"On behalf of the 3,100 members of the Wisconsin Dental Association, I would like to extend a sincere thank you to the Legislature and Gov. Evers for including dental Medicaid reimbursement increases in the 2021-23 state budget. Through bipartisan action and support, the Legislature and Governor have taken a strong step forward toward increasing access to care for our state’s most vulnerable populations.

"Today’s action represents the state’s first significant investment in oral health in two decades. Expanding access to oral health is, and should remain, a biparti- san priority. The WDA would like to thank Gov. Evers, Speaker Robin Vos, Majority Leader Devin LeMahieu and Joint Committee on Finance Co-Chairmen Mark Born and Howard Marklein for doing just that.

"I also want to extend my appreciation to WDA member dentists who sent over 500 messages to lawmakers urging them to support increased Medic- aid reimbursement.
Successful advocacy campaigns require engaged and enthusiastic grassroots partners. Today’s bill signing is a testament to this.
"We greatly appreciate the increased attention be- ing paid to oral health in Wisconsin. We all agree that getting more people quality oral healthcare will require a multipronged approach, utilizing a variety of solutions. The Wisconsin Dental Associa- tion strongly believes increasing reimbursement rates in our state is one of the prongs to do just that. Today is a momentous day, and we look for- ward to continuing to collaborate to accomplish even more this legislative session."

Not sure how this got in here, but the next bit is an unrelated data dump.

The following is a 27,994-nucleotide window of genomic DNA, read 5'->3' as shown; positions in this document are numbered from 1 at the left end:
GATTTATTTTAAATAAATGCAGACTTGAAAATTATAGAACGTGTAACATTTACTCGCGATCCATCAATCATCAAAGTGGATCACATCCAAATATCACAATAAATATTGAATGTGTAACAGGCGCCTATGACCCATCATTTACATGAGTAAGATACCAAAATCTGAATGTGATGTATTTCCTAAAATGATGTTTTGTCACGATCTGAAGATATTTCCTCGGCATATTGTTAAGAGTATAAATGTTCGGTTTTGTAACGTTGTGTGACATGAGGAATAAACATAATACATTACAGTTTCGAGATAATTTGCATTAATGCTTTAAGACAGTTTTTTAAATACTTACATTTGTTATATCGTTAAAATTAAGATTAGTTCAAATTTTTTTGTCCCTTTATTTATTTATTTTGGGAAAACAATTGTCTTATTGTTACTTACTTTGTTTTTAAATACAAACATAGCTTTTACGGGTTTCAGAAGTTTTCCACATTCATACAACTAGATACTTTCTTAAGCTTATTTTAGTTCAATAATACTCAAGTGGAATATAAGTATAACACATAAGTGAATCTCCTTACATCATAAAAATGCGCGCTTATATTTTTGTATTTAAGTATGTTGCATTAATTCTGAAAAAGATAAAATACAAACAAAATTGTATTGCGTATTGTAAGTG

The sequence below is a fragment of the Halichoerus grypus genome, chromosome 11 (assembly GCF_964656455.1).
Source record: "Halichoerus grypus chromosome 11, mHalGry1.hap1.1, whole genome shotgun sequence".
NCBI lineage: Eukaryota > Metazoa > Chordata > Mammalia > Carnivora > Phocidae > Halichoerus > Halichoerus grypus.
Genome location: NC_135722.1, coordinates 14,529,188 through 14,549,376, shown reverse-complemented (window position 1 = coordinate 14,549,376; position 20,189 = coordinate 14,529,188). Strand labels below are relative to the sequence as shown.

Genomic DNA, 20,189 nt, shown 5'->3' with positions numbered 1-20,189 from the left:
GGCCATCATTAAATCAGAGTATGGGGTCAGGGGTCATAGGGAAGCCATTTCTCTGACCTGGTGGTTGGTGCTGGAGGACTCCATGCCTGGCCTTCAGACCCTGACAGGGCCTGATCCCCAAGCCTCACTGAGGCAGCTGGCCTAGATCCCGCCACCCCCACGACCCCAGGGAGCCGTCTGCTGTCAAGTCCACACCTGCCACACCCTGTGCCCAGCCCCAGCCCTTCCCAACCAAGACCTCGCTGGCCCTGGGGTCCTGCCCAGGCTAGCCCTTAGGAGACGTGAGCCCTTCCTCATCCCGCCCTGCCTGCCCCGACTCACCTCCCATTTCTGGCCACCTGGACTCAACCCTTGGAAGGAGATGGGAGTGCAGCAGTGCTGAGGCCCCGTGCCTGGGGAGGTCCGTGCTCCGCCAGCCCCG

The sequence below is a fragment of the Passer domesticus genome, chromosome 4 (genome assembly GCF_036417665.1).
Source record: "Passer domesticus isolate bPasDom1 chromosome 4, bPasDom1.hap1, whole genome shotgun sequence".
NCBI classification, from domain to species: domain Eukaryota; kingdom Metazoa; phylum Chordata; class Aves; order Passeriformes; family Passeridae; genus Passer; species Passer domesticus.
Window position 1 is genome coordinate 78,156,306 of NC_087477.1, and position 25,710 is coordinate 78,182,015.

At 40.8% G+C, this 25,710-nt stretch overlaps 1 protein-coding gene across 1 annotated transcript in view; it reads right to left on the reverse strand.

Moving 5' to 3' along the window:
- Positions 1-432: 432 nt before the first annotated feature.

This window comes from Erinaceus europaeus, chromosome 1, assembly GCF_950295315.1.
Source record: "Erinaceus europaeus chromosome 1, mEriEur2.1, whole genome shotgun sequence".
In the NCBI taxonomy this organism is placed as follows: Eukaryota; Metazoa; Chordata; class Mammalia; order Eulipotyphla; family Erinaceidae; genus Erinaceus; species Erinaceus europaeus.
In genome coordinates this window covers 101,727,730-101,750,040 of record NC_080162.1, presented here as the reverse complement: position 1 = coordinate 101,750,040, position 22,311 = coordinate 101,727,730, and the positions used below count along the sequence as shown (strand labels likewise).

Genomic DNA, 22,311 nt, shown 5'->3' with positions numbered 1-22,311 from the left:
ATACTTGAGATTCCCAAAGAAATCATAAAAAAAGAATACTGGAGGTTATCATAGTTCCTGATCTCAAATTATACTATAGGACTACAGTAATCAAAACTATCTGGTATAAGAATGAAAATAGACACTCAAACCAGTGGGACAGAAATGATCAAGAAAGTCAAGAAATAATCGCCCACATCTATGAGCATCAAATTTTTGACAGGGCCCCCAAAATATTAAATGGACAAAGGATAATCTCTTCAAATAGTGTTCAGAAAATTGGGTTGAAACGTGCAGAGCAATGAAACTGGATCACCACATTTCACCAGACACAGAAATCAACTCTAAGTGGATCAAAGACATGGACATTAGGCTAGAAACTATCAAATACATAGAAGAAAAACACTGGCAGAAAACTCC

Pediatric Dentist Appointed CMS Chief Dental Officer
The AAPD is delighted that board certified pediatric dentist and AAPD member Dr. Natalia Chalmers has been appointed Chief Dental Officer (CDO) at the Centers for Medicare and Medicaid Services (CMS). The CMS CDO position had been vacant since 2017, and AAPD has strongly advocated for a CDO appointment. Congressional appropriations report language was obtained each fiscal year since then urging CMS to fill the CDO position. Dr. Chalmers previously served a temporary stint as CMS Dental Officer beginning in 2020, on assignment from the Food and Drug Administration. Earlier this year, the AAPD and ADA jointly wrote CMS to endorse Dr. Chalmers’ candidacy. She is the first CDO to serve in the CMS Office of the Administrator. Congratulations Dr. Chalmers!